Not like Mom’s: Authentic Belgian waffles, Waffalonia, Pittsburgh

"The Antwerp"
“The Antwerp” with speculoos ice cream, April 2014

I happen to be intrigued by almost everything about Belgium. Geographically, politically, and historically lodged between Holland (the country that introduced me to Europe) and France (the primary country that speaks the language that I study), Belgium is the intersection of Europe at which I feel most myself. The French accent seems softer here, and the humor, brighter. In Belgium, Lynn and I began our walk along the Western Front in 2010, and I had my first argument in full-blown French (avec “vous” et tout) with a bartender in 2007. Wine as the national beverage is traded for the beer that links me to my boyfriend, and the land smooths into long wide fields that carry me back to my family’s Pennsylvanian farm.

So of course I was going to love the authentic Belgian waffles Waffalonia (Oakland and Squirrel Hill, Pittsburgh), which serves up hearty, sweet waffles stunningly unlike those onto which my central Pennsylvania grandmother douses chicken and gravy. Instead, these Liège-style waffles are made from a yeast-driven dough and stuffed with imported sugar crystals that caramelize under heat.

It may be lost on many Pittsburghers that these waffles are named after Belgian cities and displayed on a menu that recalls a European railway schedule, but I used pass through Antwerp (here with speculoos ice cream and chocolate syrup) by train in 2007, and I was enchanted by the cobblestones streets of Bruges (here with strawberries and whipped cream) when I was fifteen.

Beyond the memories, the waffles are to die for. Pressed to order, the waffles are topped with fresh fruits, syrups, spreads, or locally-made Dave and Andy’s ice cream.

French student-approved
French student-approved, April 2014

Squirrel Hill
1707 Murray Ave
Pittsburgh, PA 15217
(412) 521-4902

4212 Forbes Avenue
Pittsburgh, PA 15260
(412) 685-4081


10 thoughts on “Not like Mom’s: Authentic Belgian waffles, Waffalonia, Pittsburgh

  1. I want to here more about this argument you had in francois!

  2. Sacrebleu! There are many mistakes in this article! First, Belgium is not next to Holland! Holland is NOT a country, this is the Netherlands! Also, another mistake is that Waffalonia is good! This is nothing to compare with what I got in Belgium and I would not recommend the place!

    Other than that, I cannot argue with the rest and mostly agree with what you said: Belgium is a fantastic country, where you have the best of both worlds. Being french and having lived for more than two years in the Netherlands, the best place I feel ok is Belgium …

    1. Good morning, Juli, is it fair to say that Holland is the term that most readers would understand as “the Netherlands”? (All of the article is tagged to the links about “the Netherlands,” not “Holland,” so I agree with you. I was feeling reader-friendly yesterday.) What’s your definition of a standard Belgian waffle? Perhaps I only ate at Belgian waffle street tourist trips.

      1. Well, to make long story short, the mix should not be sweet in regular waffle and the waffles should be really really thick. Also, most of the time, you do not put ice cream on top, just powered sugar or some whipped cream with chocolate. Having a sweet mix with a sweet ice cream make it very too sweet and more a bowl of sugar rather than something tasty. Again, this is just my European/French taste I developed when growing in France and living in Belgium and Netherlands! But I found the same issues when experimenting french stuff here: french dishes are really simple and people used to overdo it and screw the original recipe (I have many example all along the Burgh!)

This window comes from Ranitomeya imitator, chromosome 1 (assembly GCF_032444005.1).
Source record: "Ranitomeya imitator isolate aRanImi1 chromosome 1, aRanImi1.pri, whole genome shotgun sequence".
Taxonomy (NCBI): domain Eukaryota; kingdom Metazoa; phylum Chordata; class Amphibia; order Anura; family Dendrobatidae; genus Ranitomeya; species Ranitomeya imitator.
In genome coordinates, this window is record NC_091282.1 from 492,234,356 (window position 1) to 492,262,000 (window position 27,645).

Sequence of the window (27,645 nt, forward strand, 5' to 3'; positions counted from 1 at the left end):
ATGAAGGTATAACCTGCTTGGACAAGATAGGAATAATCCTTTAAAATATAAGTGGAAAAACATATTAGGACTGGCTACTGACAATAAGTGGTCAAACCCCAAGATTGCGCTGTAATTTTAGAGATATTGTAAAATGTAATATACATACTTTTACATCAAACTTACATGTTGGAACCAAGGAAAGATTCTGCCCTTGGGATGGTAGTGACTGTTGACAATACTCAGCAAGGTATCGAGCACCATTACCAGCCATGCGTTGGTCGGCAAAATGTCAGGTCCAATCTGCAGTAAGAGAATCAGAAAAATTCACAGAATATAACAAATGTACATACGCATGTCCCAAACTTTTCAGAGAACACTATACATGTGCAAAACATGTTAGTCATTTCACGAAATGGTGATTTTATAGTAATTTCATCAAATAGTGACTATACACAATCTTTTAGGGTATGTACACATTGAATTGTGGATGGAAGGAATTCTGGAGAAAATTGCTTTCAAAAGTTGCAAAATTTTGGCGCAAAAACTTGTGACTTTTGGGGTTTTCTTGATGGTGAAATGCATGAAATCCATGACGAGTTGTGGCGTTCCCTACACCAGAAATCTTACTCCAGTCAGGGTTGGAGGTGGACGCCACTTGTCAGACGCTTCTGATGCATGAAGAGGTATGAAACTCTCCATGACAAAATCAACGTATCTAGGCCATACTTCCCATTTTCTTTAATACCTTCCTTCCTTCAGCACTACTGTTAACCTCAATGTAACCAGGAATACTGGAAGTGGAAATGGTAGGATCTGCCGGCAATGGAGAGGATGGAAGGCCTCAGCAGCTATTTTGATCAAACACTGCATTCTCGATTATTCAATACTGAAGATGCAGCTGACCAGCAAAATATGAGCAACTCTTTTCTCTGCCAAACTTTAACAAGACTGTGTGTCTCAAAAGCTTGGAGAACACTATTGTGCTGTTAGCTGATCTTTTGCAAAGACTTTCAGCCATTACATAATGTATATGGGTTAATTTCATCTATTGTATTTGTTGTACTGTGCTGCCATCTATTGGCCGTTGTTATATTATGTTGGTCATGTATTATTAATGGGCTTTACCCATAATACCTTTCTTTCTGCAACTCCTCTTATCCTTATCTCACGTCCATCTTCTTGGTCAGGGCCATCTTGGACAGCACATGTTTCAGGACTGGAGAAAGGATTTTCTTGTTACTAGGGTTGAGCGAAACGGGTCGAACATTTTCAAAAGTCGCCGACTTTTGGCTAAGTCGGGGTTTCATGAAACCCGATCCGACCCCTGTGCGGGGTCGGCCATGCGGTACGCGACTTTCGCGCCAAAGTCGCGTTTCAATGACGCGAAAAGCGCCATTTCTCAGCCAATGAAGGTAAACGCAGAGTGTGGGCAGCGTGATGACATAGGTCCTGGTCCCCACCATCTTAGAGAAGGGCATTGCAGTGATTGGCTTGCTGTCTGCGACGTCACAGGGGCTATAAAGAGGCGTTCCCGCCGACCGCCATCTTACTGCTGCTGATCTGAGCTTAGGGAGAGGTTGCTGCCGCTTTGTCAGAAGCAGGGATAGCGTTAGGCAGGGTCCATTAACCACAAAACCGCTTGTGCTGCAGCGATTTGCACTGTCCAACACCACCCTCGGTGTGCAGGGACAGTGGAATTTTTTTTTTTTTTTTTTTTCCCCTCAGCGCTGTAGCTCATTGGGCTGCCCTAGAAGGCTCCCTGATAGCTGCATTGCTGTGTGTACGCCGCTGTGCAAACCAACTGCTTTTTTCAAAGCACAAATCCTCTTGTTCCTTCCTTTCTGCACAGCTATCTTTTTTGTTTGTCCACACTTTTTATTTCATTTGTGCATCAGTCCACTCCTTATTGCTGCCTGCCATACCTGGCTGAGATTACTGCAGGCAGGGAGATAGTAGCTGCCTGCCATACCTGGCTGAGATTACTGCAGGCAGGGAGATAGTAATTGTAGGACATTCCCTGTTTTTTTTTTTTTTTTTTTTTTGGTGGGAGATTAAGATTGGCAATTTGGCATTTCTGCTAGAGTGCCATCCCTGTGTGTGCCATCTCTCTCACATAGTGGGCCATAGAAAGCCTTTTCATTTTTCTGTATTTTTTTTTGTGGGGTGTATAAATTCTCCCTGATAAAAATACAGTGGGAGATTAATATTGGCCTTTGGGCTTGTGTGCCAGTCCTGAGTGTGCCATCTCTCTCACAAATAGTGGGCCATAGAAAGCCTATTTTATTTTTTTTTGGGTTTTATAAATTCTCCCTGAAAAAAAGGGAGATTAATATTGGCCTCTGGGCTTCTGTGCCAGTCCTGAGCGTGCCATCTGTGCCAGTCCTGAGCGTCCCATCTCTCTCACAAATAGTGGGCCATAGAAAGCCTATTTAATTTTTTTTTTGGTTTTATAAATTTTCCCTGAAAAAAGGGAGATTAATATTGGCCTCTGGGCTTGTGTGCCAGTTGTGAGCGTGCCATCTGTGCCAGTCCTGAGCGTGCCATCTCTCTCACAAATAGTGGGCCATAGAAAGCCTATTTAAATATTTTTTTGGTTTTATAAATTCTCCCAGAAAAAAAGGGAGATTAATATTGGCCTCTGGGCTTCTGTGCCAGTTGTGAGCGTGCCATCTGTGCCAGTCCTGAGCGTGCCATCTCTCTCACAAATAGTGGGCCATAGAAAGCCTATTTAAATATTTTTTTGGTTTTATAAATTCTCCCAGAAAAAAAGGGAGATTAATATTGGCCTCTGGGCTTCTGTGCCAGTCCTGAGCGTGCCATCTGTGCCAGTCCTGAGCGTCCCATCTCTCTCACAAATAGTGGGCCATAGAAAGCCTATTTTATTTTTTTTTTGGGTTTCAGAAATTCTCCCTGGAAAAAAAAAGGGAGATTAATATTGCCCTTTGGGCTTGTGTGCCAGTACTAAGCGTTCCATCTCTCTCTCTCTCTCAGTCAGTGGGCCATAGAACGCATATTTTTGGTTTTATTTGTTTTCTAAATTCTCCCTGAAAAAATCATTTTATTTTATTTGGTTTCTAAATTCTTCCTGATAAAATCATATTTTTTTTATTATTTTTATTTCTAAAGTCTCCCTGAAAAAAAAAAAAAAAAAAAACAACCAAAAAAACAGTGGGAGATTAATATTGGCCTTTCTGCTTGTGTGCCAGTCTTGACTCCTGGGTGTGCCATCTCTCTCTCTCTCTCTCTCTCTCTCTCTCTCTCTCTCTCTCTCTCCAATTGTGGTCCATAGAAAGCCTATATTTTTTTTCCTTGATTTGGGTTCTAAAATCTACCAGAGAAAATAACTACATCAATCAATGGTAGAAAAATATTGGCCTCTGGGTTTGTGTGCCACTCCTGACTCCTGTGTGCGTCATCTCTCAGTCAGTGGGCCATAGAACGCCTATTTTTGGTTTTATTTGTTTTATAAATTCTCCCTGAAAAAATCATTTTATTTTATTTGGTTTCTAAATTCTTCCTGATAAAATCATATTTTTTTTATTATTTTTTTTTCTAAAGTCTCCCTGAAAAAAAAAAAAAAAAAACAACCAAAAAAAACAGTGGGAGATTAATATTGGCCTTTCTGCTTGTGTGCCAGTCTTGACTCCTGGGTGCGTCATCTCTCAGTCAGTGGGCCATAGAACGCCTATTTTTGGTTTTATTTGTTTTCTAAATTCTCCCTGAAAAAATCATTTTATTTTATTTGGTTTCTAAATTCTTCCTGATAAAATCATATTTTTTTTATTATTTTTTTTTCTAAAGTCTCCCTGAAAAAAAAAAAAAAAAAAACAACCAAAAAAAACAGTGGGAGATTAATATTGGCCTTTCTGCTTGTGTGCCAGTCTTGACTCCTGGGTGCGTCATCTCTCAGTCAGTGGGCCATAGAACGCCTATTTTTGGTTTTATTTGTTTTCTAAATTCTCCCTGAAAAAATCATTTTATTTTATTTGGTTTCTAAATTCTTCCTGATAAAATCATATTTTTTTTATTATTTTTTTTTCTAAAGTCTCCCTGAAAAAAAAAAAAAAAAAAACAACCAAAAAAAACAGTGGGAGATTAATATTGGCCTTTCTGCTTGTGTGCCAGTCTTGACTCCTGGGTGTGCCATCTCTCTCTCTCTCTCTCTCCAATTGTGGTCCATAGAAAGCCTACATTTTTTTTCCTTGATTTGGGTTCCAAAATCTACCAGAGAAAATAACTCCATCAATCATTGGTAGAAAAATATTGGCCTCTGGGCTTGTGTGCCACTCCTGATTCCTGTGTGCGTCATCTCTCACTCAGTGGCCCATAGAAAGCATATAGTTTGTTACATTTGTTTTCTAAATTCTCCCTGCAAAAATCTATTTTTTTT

2. I definitely saw a few American-style Belgian waffle stands (with icecream et tout), then. It’s so interesting how tourists can influence a cultural product! What are your other examples in the Burgh?

      3. I definitively agree that changing the recipe and adapting it is a good idea! But in that case, this is not a Belgium waffle, just a waffle with an American touch! I totally agree that having influence from many countries is a great thing to change recipe and experience new tastes. But in that case, why people refer to the dish as the original one? For example, why we have french fries whereas this is mostly something from Belgium!

        About Pittsburgh, I prefer not to mention any place, I will be too pessimistic. Overall, I think we have very good place for traditional and basic food and most french restaurant are not worth the trip. This is just my two cents to the discussion and I would prefer to go to a nice restaurant (for example, the Penn Avenue Fish Company) rather than going to a fancy place with a touristic-like experience and food without taste.

      4. paindecampagne May 1, 2014 — 11:02 am

        Very well said!

  3. A mon humble avis, saying that Waffolonia is not good -to the point that one would not recommend it?- is an extremely violent charge… I have personally loved both the place and the product.

  4. Hi, I know I’m not “in” this conversation, but because I commented earlier on, I’m in this thread. So, can I just kindly comment that this blog is a blog, meaning: it’s one persons opinion on things. Naturally, your opinion might differ from the author’s opinion. And that’s great! Let’s just agree that these are all opinions, move on, and get along. Harsh and very negative retorts to an opinion-blog is not necessary here folks. Your comments then just become ridiculously rude and unnecessarily insulting.

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